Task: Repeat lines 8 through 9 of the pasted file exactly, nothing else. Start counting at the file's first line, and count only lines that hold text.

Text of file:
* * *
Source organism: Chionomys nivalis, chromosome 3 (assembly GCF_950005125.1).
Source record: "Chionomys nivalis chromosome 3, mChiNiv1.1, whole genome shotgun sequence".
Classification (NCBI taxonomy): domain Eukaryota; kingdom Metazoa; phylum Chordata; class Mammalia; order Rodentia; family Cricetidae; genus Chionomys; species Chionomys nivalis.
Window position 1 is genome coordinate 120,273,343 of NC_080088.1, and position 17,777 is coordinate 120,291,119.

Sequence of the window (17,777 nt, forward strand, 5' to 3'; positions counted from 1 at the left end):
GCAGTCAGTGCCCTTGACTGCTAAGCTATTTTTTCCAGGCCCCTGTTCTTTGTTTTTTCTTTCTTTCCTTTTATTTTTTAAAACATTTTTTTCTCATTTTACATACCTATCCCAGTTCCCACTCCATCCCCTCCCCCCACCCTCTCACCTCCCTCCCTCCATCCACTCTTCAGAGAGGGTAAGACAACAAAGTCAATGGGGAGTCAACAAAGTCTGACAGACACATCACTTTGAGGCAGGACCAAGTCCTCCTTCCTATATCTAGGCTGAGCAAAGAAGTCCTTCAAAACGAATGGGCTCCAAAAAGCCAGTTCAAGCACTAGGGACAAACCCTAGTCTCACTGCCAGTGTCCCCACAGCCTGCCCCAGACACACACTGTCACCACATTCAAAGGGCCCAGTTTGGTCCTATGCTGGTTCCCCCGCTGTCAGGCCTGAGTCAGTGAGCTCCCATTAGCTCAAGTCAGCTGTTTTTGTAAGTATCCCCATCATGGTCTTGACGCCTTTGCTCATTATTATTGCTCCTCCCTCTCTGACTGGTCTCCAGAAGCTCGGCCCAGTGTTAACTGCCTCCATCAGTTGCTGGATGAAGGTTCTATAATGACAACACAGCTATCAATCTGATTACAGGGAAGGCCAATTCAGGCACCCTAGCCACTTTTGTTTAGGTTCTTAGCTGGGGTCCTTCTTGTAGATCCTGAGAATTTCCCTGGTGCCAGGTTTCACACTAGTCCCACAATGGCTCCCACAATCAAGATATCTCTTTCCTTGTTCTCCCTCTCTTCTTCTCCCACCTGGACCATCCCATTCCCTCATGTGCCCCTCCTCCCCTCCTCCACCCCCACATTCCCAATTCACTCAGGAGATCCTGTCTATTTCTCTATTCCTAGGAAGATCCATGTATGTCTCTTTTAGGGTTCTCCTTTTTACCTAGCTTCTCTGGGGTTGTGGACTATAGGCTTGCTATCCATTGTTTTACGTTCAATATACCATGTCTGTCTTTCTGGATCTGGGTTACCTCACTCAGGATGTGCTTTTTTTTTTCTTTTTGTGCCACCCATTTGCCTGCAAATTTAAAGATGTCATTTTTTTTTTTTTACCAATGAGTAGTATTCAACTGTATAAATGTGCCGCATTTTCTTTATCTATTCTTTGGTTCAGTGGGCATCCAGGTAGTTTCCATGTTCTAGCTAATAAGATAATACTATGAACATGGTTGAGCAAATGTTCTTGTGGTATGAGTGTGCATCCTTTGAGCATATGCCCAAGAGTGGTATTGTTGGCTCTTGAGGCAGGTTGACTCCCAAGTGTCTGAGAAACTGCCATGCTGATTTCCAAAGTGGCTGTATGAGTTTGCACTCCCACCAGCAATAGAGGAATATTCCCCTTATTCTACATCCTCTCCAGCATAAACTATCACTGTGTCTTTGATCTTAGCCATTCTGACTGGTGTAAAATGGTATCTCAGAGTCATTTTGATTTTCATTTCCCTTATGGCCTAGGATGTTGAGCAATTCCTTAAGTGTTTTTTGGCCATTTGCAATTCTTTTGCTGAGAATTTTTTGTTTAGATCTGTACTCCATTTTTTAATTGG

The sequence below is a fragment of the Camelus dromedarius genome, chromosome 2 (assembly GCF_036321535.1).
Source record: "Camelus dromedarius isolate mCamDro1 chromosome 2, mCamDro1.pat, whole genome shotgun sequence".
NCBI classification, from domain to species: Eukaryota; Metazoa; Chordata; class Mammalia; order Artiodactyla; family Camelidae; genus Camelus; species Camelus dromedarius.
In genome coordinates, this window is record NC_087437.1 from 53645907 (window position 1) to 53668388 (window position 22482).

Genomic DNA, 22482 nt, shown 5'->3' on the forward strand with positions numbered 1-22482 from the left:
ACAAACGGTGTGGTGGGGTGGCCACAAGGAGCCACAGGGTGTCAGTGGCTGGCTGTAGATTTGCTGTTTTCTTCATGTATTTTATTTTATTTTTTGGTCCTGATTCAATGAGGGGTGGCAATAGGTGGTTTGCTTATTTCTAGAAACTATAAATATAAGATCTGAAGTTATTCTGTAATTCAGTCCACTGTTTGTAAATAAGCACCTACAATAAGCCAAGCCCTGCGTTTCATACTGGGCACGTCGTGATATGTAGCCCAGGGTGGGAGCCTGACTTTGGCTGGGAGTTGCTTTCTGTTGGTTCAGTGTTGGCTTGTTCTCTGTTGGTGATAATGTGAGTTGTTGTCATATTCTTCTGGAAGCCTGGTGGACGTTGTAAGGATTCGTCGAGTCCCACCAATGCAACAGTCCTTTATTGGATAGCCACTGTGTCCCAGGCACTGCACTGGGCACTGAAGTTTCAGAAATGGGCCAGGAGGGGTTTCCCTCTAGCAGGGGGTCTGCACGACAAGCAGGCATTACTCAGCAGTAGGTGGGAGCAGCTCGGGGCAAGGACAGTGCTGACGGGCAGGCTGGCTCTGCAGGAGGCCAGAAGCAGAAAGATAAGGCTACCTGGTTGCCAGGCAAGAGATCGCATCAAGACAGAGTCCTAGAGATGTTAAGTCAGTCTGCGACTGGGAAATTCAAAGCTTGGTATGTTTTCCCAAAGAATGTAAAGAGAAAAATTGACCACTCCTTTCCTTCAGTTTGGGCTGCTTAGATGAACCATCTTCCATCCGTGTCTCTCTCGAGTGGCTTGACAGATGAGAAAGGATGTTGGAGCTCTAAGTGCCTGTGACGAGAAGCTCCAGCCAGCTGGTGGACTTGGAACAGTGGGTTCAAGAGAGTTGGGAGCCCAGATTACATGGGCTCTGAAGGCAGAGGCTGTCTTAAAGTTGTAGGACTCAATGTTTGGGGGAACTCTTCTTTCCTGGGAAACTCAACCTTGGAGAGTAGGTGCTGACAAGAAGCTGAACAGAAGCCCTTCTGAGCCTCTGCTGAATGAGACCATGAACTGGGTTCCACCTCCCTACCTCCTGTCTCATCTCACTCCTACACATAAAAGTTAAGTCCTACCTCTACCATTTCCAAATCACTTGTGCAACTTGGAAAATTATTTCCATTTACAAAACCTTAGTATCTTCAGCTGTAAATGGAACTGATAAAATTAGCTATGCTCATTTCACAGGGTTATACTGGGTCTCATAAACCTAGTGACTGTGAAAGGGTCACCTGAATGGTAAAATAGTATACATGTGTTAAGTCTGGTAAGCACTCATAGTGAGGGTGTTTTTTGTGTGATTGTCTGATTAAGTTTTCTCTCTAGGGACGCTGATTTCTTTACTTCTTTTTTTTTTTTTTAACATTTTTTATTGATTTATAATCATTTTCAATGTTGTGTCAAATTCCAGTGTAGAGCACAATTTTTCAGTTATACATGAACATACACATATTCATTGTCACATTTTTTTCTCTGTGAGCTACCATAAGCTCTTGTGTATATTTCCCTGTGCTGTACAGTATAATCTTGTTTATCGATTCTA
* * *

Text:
Source record: "Camelus dromedarius isolate mCamDro1 chromosome 2, mCamDro1.pat, whole genome shotgun sequence".
NCBI classification, from domain to species: Eukaryota; Metazoa; Chordata; class Mammalia; order Artiodactyla; family Camelidae; genus Camelus; species Camelus dromedarius.